Citation: Castle NG . Measuring caregiver retention in nursing homes. Gerontologist 2021 Jun 2;61(4):e118-e28. doi: 10.1093/geront/gnab012..
Keywords: Nursing Homes, Long-Term Care, Provider: Health Personnel, Workforce
Kandrack R, Barnes H, Martsolf GR
Nurse practitioner scope of practice regulations and nurse practitioner supply.
This study’s objective was to estimate associations between adopting full nurse practitioner (NP) scope of practice (SOP) and improved access to care. The authors used county-level data to estimate the association between adopting full NP SOP and NP supply in general, and in rural and health professional shortage area-designed counties specifically. They estimated positive associations, although the relationship was only statistically significant in health professional shortage areas.
Citation: Kandrack R, Barnes H, Martsolf GR . Nurse practitioner scope of practice regulations and nurse practitioner supply. Med Care Res Rev 2021 Jun;78(3):208-17. doi: 10.1177/1077558719888424..
Keywords: Provider: Nurse, Provider: Clinician, Workforce, Policy
Gettel CJ, Canavan ME, D'Onofrio G
Who provides what care? An analysis of clinical focus among the national emergency care workforce.
This study looked at the clinical focus of emergency department (ED) workers using the 2017 Medicare Public Use Files for clinicians receiving reimbursement for emergency care Evaluation & Management (E/M) services for Medicare fee-for-service Part B. Clinicians were categorized as EM physicians, non-EM physicians, and advanced practice providers (APPs). Of the 65,710 unique clinicians providing care, 59.4% were classified as EM physicians, 12.4% as non-EM physicians, and 28.5% as APPs. EM physicians have twice as much clinician median focus in comparison to EM physicians providing emergency care (92.8% vs 45.2) and APPs are focused 100%.
Citation: Gettel CJ, Canavan ME, D'Onofrio G . Who provides what care? An analysis of clinical focus among the national emergency care workforce. Am J Emerg Med 2021 Apr;42:228-32. doi: 10.1016/j.ajem.2020.11.069..
Keywords: Emergency Department, Workforce, Provider: Physician, Provider: Clinician, Provider, Medicare
Ingraham AM, Chaffee SM, Ayturk MD
Gaps in emergency general surgery coverage in the United States.
Researchers sought to measure gaps in round-the-clock emergency general surgery (EGS) care via a survey of all US adult acute care general hospitals with an emergency room, at least 1 operating room. They found that 17.1% of hospitals responding were unable to always provide round-the-clock EGS care. Rural location, smaller bed size, and non-teaching status were associated with lack of round-the-clock care. Inconsistent surgeon coverage was the primary reason for this lack. However, lack of a tiered system for booking emergency cases, no anesthesia availability overnight, and no stipend for EGS call were also associated with the inability to provide round-the-clock EGS care.
AHRQ-funded; HS025224; HS022694.
Citation: Ingraham AM, Chaffee SM, Ayturk MD . Gaps in emergency general surgery coverage in the United States. Ann Surg Open 2021 Mar;2(1). doi: 10.1097/as9.0000000000000043..
Keywords: Surgery, Emergency Department, Hospitals, Access to Care, Workforce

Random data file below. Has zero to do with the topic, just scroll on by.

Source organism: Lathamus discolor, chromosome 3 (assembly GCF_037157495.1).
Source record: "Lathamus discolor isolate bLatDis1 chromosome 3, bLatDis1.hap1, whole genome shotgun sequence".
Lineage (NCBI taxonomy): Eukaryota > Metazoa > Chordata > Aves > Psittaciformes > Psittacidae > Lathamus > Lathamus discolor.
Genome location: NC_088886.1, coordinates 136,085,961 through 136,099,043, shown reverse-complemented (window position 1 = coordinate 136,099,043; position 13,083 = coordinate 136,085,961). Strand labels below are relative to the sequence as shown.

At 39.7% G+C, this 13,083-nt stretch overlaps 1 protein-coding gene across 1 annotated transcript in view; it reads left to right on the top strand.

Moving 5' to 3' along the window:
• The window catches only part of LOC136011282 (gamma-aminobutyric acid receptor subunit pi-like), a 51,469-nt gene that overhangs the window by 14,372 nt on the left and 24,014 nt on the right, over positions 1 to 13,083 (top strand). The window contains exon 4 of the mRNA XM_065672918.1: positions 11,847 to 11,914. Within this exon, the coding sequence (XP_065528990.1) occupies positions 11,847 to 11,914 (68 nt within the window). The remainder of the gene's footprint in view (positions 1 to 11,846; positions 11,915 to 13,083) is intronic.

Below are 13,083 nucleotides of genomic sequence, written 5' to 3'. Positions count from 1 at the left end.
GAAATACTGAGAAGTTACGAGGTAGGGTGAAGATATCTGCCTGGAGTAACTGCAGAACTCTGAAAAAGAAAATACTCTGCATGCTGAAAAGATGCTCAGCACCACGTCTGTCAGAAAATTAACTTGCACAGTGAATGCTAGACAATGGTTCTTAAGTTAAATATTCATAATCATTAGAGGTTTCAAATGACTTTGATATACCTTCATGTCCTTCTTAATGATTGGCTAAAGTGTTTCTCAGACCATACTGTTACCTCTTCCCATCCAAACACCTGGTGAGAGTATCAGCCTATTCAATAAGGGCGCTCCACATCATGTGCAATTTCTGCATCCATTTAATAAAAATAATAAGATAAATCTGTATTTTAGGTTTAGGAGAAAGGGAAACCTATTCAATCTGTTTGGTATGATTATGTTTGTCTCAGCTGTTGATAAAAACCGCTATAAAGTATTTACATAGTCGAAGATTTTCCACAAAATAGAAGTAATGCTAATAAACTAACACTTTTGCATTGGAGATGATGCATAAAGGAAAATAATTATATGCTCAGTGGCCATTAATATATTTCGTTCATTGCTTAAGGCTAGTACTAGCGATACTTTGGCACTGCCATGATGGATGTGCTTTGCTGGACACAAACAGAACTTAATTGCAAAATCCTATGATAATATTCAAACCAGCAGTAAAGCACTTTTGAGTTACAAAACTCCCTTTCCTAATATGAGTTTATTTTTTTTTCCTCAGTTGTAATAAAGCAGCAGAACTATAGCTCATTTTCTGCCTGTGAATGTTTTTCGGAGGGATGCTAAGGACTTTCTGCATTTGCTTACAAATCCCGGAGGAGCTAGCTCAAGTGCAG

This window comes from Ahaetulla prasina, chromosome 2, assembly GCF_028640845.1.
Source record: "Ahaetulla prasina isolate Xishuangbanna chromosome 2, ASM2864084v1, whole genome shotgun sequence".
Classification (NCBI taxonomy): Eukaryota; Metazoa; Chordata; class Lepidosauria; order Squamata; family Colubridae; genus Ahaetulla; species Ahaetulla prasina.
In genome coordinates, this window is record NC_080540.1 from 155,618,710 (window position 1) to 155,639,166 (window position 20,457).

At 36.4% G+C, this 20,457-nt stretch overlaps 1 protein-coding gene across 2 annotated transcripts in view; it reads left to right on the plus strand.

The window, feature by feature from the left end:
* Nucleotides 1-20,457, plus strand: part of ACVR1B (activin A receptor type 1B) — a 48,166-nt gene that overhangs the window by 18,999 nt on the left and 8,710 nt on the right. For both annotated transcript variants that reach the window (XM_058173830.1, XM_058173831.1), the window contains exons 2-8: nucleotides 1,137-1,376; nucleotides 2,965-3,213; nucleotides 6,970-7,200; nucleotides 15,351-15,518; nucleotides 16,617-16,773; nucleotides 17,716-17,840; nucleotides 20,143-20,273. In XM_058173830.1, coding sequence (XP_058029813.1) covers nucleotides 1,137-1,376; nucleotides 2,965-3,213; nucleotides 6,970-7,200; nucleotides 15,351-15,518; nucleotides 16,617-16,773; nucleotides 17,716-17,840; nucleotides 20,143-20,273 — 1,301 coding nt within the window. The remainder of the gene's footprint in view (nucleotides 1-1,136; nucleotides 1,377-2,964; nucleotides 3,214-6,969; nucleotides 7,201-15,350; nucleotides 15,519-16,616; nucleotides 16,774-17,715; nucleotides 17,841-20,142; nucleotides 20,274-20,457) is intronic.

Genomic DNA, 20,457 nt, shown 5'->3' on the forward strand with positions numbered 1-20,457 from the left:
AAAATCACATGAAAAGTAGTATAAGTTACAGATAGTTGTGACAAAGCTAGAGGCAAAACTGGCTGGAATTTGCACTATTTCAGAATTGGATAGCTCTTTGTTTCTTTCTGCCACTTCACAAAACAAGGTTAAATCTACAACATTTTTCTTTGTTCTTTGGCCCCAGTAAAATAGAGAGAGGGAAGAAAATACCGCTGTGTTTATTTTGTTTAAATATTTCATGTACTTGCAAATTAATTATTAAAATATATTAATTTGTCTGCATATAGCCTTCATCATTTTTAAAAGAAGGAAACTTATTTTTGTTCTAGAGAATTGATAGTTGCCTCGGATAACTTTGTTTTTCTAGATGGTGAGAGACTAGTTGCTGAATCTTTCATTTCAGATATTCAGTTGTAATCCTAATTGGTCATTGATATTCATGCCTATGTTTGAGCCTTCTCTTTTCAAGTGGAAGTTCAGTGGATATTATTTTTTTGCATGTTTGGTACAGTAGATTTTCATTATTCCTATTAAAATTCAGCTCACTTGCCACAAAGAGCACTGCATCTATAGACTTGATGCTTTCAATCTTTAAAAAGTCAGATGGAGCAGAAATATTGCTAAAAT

Luo Q, Dor A, Pittman P
Optimal staffing in community health centers to improve quality of care.
The authors explored optimal workforce configurations in the production of care quality in community health centers (CHCs), accounting for interactions among occupational categories, as well as contributions to the volume of services. By linking the Uniform Data System with Internal Revenue Service nonprofit tax return data, they found that primary care physicians and advanced practice clinicians achieved similar quality outcomes. They recommended that CHCs optimize their workforce configuration to improve quality with further hiring of advanced practice clinicians as a cost-effective investment for CHCs.
Citation: Luo Q, Dor A, Pittman P . Optimal staffing in community health centers to improve quality of care. Health Serv Res 2021 Feb;56(1):112-22. doi: 10.1111/1475-6773.13566..
Keywords: Community-Based Practice, Workforce, Quality of Care
Wilson BL, Butler RJ
Identifying optimal labor and delivery nurse staffing: the case of cesarean births and nursing hours.
Numerous studies have identified a relationship between nurse staffing and adverse patient outcomes in medical / surgical patient populations. However, little is known about the impact of labor and delivery (L&D) nurse staffing and adverse birth outcomes, such as unintended cesarean delivery, in low-risk term-gestation women. In this study the investigators examined nurse staffing patterns on the likelihood of cesarean sections (C-sections) among low- risk, full gestation births and provided a testing framework to distinguish optimal from ineffective levels of nurse staffing.
Citation: Wilson BL, Butler RJ . Identifying optimal labor and delivery nurse staffing: the case of cesarean births and nursing hours. Nurs Outlook 2021 Jan-Feb;69(1):84-95. doi: 10.1016/j.outlook.2020.07.003..
Keywords: Provider: Nurse, Provider, Workforce, Labor and Delivery, Pregnancy, Quality of Care, Risk, Women
Cohen C, Baird M, Koirola N
The surgical and anesthesia workforce and provision of surgical services in rural communities: a mixed-methods examination.
This mixed-methods study described the distribution of the surgical and anesthesia workforce and qualitatively explored how such workforce and other factors influenced rural hospitals' provision of surgical services. Using American Hospital Association survey data, the researchers found that within rural counties, 55.1% had no surgeon, 81.2% had no anesthesiologist, and 58.1% had no Certified Registered Nurse Anesthetist. While rural hospitals reported meeting community needs for elective and noncomplex surgeries, these hospitals continued to face significant challenges providing subspecialty surgeries, emergency surgeries, and 24-hour obstetrical services.
Citation: Cohen C, Baird M, Koirola N . The surgical and anesthesia workforce and provision of surgical services in rural communities: a mixed-methods examination. J Rural Health 2021 Jan;37(1):45-54. doi: 10.1111/jrh.12417..
Keywords: Rural Health, Access to Care, Surgery, Workforce, Provider: Physician, Provider: Nurse, Provider, Hospitals
Campbell AM, Mattoni M, Yefimov MN